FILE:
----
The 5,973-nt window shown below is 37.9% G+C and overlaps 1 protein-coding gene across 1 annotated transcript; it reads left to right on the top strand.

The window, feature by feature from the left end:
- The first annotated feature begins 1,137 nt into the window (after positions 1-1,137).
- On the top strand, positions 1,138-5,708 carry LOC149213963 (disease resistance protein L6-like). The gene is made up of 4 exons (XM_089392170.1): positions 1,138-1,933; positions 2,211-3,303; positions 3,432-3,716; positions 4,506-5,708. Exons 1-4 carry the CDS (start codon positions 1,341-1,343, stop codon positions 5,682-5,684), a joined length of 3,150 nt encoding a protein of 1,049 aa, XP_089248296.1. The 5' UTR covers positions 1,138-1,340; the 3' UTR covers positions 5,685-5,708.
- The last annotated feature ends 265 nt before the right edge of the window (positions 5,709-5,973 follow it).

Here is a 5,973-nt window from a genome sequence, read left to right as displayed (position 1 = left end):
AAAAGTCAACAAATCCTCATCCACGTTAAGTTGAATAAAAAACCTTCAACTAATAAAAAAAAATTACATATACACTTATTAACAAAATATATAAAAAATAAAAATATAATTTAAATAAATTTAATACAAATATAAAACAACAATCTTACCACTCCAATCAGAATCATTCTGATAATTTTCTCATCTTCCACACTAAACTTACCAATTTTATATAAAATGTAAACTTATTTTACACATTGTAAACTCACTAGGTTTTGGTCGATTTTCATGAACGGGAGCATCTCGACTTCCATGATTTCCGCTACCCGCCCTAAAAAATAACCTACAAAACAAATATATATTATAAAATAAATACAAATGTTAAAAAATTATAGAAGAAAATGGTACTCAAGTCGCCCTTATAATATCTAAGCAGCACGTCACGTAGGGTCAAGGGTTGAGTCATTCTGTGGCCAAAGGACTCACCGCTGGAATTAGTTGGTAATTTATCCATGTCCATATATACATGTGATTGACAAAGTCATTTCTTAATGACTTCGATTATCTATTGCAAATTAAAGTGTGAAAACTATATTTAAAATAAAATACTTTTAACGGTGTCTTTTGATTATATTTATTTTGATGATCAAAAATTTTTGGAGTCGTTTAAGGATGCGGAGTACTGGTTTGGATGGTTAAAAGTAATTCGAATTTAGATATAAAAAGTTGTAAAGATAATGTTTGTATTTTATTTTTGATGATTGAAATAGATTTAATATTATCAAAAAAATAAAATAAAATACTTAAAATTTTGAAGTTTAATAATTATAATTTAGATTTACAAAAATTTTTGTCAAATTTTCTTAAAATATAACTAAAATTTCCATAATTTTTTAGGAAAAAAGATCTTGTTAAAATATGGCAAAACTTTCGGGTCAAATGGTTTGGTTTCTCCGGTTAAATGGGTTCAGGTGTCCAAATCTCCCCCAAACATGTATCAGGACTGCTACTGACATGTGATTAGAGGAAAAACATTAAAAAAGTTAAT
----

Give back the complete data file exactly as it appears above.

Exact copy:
The 5,973-nt window shown below is 37.9% G+C and overlaps 1 protein-coding gene across 1 annotated transcript; it reads left to right on the top strand.

The window, feature by feature from the left end:
- The first annotated feature begins 1,137 nt into the window (after positions 1-1,137).
- On the top strand, positions 1,138-5,708 carry LOC149213963 (disease resistance protein L6-like). The gene is made up of 4 exons (XM_089392170.1): positions 1,138-1,933; positions 2,211-3,303; positions 3,432-3,716; positions 4,506-5,708. Exons 1-4 carry the CDS (start codon positions 1,341-1,343, stop codon positions 5,682-5,684), a joined length of 3,150 nt encoding a protein of 1,049 aa, XP_089248296.1. The 5' UTR covers positions 1,138-1,340; the 3' UTR covers positions 5,685-5,708.
- The last annotated feature ends 265 nt before the right edge of the window (positions 5,709-5,973 follow it).

Here is a 5,973-nt window from a genome sequence, read left to right as displayed (position 1 = left end):
AAAAGTCAACAAATCCTCATCCACGTTAAGTTGAATAAAAAACCTTCAACTAATAAAAAAAAATTACATATACACTTATTAACAAAATATATAAAAAATAAAAATATAATTTAAATAAATTTAATACAAATATAAAACAACAATCTTACCACTCCAATCAGAATCATTCTGATAATTTTCTCATCTTCCACACTAAACTTACCAATTTTATATAAAATGTAAACTTATTTTACACATTGTAAACTCACTAGGTTTTGGTCGATTTTCATGAACGGGAGCATCTCGACTTCCATGATTTCCGCTACCCGCCCTAAAAAATAACCTACAAAACAAATATATATTATAAAATAAATACAAATGTTAAAAAATTATAGAAGAAAATGGTACTCAAGTCGCCCTTATAATATCTAAGCAGCACGTCACGTAGGGTCAAGGGTTGAGTCATTCTGTGGCCAAAGGACTCACCGCTGGAATTAGTTGGTAATTTATCCATGTCCATATATACATGTGATTGACAAAGTCATTTCTTAATGACTTCGATTATCTATTGCAAATTAAAGTGTGAAAACTATATTTAAAATAAAATACTTTTAACGGTGTCTTTTGATTATATTTATTTTGATGATCAAAAATTTTTGGAGTCGTTTAAGGATGCGGAGTACTGGTTTGGATGGTTAAAAGTAATTCGAATTTAGATATAAAAAGTTGTAAAGATAATGTTTGTATTTTATTTTTGATGATTGAAATAGATTTAATATTATCAAAAAAATAAAATAAAATACTTAAAATTTTGAAGTTTAATAATTATAATTTAGATTTACAAAAATTTTTGTCAAATTTTCTTAAAATATAACTAAAATTTCCATAATTTTTTAGGAAAAAAGATCTTGTTAAAATATGGCAAAACTTTCGGGTCAAATGGTTTGGTTTCTCCGGTTAAATGGGTTCAGGTGTCCAAATCTCCCCCAAACATGTATCAGGACTGCTACTGACATGTGATTAGAGGAAAAACATTAAAAAAGTTAAT